On the other hand, if a vendor is resistant, and not interested in your offer, as a last resort you may need to apply more cunning tactics, for instance, by threatening to publish the accessibility audit.

Of course, these scenarios describe only a couple potential vendor/client relationships, which really require a clear understanding of a vendor’s position before approaching them with work they will likely not be paid for. Often the business arguments, introduced earlier in the book, work well to convince vendors that accessibility is something that they can benefit from.

The bottom line is that some vendors will be more approachable than others and different strategies may be needed to have your accessibility requirements met by what may be considerable effort on the part of the vendor.

Suggested Viewing:

Video: Integrating Accessibility and Design: Five Hot Tips for Start-ups (Jutta Treviranus)

Thumbnail for the embedded element "Integrating Accessibility and Design: Five Hot Tips for Start-ups"

A YouTube element has been excluded from this version of the text. You can view it online here: http://pressbooks.library.ryerson.ca/dabp/?p=692

© MaRS Entrepreneurship Programs. Released under the terms of a Standard YouTube License. All rights reserved.

Video: An Introduction to Digital Accessibility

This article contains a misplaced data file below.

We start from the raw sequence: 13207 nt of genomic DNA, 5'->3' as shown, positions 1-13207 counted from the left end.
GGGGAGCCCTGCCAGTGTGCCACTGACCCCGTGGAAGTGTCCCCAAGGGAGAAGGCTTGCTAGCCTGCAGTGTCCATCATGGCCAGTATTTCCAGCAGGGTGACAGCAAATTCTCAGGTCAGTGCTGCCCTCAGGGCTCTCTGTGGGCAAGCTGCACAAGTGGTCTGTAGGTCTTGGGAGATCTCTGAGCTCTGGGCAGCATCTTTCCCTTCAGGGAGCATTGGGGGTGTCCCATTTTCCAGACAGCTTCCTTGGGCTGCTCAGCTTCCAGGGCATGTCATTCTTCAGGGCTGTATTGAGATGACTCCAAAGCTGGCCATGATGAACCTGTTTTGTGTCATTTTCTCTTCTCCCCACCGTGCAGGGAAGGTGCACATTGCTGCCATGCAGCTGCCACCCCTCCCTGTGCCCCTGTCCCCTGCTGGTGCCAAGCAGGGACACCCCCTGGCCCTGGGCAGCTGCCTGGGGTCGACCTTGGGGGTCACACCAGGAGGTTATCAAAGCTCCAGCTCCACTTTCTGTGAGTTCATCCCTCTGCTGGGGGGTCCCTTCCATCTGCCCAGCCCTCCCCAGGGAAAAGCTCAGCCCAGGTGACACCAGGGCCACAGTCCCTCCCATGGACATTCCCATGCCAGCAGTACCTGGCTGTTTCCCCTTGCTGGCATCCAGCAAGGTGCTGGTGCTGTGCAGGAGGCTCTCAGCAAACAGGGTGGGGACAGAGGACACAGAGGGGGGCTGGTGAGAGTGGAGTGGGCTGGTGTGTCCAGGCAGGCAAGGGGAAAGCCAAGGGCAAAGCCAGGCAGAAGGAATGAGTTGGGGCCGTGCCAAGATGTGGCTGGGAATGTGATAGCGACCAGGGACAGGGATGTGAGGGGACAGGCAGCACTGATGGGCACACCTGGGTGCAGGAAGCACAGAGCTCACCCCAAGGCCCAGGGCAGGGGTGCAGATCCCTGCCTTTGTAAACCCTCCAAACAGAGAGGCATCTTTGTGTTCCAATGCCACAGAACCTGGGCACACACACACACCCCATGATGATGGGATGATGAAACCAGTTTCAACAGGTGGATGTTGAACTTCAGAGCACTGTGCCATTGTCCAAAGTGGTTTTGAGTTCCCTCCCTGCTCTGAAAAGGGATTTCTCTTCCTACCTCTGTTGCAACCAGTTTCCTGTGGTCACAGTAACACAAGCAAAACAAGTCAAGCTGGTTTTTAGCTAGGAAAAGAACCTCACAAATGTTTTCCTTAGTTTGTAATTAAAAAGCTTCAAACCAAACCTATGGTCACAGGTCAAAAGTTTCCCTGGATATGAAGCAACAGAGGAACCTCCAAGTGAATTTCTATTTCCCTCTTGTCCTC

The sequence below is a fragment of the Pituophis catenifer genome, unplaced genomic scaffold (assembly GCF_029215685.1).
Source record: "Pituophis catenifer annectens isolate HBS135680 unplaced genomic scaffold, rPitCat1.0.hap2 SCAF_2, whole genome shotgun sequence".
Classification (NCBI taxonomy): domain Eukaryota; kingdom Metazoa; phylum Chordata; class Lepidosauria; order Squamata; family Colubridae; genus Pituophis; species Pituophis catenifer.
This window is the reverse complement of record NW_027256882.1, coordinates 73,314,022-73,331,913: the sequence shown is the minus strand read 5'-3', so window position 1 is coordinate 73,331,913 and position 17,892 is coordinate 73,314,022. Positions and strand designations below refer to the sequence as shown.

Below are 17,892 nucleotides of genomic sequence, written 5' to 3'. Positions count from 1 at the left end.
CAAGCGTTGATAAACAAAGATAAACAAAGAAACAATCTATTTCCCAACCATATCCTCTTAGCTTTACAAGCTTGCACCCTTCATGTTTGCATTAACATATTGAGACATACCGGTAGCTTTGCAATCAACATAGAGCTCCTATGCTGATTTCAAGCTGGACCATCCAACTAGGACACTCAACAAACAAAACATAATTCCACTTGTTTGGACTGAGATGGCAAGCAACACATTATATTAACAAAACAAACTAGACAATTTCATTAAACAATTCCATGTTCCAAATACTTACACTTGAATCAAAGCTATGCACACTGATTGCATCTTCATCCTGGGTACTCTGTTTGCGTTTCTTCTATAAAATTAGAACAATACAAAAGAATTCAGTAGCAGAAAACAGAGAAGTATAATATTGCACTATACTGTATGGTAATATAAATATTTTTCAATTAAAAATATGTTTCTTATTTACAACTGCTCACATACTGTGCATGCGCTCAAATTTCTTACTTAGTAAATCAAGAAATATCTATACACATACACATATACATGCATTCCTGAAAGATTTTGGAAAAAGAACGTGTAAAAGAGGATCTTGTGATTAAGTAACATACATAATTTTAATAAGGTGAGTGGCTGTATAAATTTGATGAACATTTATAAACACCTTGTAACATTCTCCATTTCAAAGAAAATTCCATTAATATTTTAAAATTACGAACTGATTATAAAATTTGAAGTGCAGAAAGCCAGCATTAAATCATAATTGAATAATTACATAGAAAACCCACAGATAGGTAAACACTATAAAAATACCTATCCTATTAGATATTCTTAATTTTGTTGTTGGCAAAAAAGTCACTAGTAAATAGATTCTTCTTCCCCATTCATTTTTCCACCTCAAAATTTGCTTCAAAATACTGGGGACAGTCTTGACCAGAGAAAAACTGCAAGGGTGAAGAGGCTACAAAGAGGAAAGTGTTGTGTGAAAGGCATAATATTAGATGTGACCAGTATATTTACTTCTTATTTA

Thumbnail for the embedded element "An Introduction to Digital Accessibility"

A YouTube element has been excluded from this version of the text. You can view it online here: http://pressbooks.library.ryerson.ca/dabp/?p=692

© Tinmouse Animation Studio. Released under the terms of a Standard YouTube License. All rights reserved.

4.5 Developing a Company-Wide Strategy

29

The initial goals reached by the accessibility committee through its first few meetings are to create an “accessibility culture” where the whole company is aware of the importance of accessibility, creating a policy that guides how digital accessibility is addressed throughout the company.

With a number of gaps identified, the committee suggests several initial areas to focus on, which together will provide the basis for the company’s accessibility policy.

  1. Build awareness